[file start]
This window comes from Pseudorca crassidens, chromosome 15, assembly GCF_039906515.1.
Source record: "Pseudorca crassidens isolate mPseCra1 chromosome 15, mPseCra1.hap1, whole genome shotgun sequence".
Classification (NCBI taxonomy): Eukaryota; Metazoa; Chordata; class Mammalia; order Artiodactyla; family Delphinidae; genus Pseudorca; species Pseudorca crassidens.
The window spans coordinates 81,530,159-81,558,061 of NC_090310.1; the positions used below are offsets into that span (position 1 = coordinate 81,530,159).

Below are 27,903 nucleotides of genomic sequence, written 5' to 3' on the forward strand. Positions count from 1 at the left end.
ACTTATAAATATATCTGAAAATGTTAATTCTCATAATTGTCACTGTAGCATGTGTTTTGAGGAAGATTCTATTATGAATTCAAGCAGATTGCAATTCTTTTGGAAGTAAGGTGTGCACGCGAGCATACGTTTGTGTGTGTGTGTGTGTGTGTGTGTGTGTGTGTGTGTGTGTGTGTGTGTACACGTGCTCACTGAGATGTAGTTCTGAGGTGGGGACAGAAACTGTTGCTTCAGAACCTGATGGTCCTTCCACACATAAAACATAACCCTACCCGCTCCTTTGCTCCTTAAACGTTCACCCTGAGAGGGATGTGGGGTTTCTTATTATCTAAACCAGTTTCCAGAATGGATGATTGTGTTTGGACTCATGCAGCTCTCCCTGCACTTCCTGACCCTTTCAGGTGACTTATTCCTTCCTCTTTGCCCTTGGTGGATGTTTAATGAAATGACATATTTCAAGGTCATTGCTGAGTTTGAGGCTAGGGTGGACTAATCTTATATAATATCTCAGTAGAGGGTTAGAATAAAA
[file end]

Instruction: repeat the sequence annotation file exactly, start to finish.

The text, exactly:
This window comes from Pseudorca crassidens, chromosome 15, assembly GCF_039906515.1.
Source record: "Pseudorca crassidens isolate mPseCra1 chromosome 15, mPseCra1.hap1, whole genome shotgun sequence".
Classification (NCBI taxonomy): Eukaryota; Metazoa; Chordata; class Mammalia; order Artiodactyla; family Delphinidae; genus Pseudorca; species Pseudorca crassidens.
The window spans coordinates 81,530,159-81,558,061 of NC_090310.1; the positions used below are offsets into that span (position 1 = coordinate 81,530,159).

Below are 27,903 nucleotides of genomic sequence, written 5' to 3' on the forward strand. Positions count from 1 at the left end.
ACTTATAAATATATCTGAAAATGTTAATTCTCATAATTGTCACTGTAGCATGTGTTTTGAGGAAGATTCTATTATGAATTCAAGCAGATTGCAATTCTTTTGGAAGTAAGGTGTGCACGCGAGCATACGTTTGTGTGTGTGTGTGTGTGTGTGTGTGTGTGTGTGTGTGTGTGTGTGTGTACACGTGCTCACTGAGATGTAGTTCTGAGGTGGGGACAGAAACTGTTGCTTCAGAACCTGATGGTCCTTCCACACATAAAACATAACCCTACCCGCTCCTTTGCTCCTTAAACGTTCACCCTGAGAGGGATGTGGGGTTTCTTATTATCTAAACCAGTTTCCAGAATGGATGATTGTGTTTGGACTCATGCAGCTCTCCCTGCACTTCCTGACCCTTTCAGGTGACTTATTCCTTCCTCTTTGCCCTTGGTGGATGTTTAATGAAATGACATATTTCAAGGTCATTGCTGAGTTTGAGGCTAGGGTGGACTAATCTTATATAATATCTCAGTAGAGGGTTAGAATAAAA